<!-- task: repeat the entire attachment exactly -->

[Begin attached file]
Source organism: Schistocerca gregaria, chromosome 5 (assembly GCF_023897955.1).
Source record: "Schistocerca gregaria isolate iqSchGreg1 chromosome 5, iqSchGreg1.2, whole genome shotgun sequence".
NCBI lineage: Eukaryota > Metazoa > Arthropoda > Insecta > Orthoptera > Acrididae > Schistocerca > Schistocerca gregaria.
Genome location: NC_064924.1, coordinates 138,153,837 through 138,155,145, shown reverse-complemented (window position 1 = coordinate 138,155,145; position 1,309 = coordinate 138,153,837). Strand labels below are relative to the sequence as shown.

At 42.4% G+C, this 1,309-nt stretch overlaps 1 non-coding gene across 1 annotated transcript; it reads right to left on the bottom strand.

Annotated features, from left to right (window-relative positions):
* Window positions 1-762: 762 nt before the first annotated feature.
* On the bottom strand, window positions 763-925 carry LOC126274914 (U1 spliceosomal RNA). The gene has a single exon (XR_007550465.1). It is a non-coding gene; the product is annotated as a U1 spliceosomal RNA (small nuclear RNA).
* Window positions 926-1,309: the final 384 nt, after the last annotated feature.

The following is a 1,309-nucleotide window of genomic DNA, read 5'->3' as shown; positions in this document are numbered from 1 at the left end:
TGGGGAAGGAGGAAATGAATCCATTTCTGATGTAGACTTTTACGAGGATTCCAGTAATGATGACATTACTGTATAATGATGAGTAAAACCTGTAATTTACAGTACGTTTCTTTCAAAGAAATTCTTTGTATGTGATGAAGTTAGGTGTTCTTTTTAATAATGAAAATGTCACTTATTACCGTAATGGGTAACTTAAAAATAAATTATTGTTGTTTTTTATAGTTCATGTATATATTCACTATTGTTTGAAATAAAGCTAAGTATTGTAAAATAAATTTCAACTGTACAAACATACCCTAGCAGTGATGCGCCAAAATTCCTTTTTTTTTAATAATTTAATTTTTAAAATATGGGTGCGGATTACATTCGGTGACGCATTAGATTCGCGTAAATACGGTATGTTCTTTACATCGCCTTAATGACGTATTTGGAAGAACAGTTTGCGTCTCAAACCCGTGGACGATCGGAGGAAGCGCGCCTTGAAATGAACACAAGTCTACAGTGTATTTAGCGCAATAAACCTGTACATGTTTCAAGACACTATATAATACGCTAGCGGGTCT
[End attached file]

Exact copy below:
Source organism: Schistocerca gregaria, chromosome 5 (assembly GCF_023897955.1).
Source record: "Schistocerca gregaria isolate iqSchGreg1 chromosome 5, iqSchGreg1.2, whole genome shotgun sequence".
NCBI lineage: Eukaryota > Metazoa > Arthropoda > Insecta > Orthoptera > Acrididae > Schistocerca > Schistocerca gregaria.
Genome location: NC_064924.1, coordinates 138,153,837 through 138,155,145, shown reverse-complemented (window position 1 = coordinate 138,155,145; position 1,309 = coordinate 138,153,837). Strand labels below are relative to the sequence as shown.

At 42.4% G+C, this 1,309-nt stretch overlaps 1 non-coding gene across 1 annotated transcript; it reads right to left on the bottom strand.

Annotated features, from left to right (window-relative positions):
* Window positions 1-762: 762 nt before the first annotated feature.
* On the bottom strand, window positions 763-925 carry LOC126274914 (U1 spliceosomal RNA). The gene has a single exon (XR_007550465.1). It is a non-coding gene; the product is annotated as a U1 spliceosomal RNA (small nuclear RNA).
* Window positions 926-1,309: the final 384 nt, after the last annotated feature.

The following is a 1,309-nucleotide window of genomic DNA, read 5'->3' as shown; positions in this document are numbered from 1 at the left end:
TGGGGAAGGAGGAAATGAATCCATTTCTGATGTAGACTTTTACGAGGATTCCAGTAATGATGACATTACTGTATAATGATGAGTAAAACCTGTAATTTACAGTACGTTTCTTTCAAAGAAATTCTTTGTATGTGATGAAGTTAGGTGTTCTTTTTAATAATGAAAATGTCACTTATTACCGTAATGGGTAACTTAAAAATAAATTATTGTTGTTTTTTATAGTTCATGTATATATTCACTATTGTTTGAAATAAAGCTAAGTATTGTAAAATAAATTTCAACTGTACAAACATACCCTAGCAGTGATGCGCCAAAATTCCTTTTTTTTTAATAATTTAATTTTTAAAATATGGGTGCGGATTACATTCGGTGACGCATTAGATTCGCGTAAATACGGTATGTTCTTTACATCGCCTTAATGACGTATTTGGAAGAACAGTTTGCGTCTCAAACCCGTGGACGATCGGAGGAAGCGCGCCTTGAAATGAACACAAGTCTACAGTGTATTTAGCGCAATAAACCTGTACATGTTTCAAGACACTATATAATACGCTAGCGGGTCT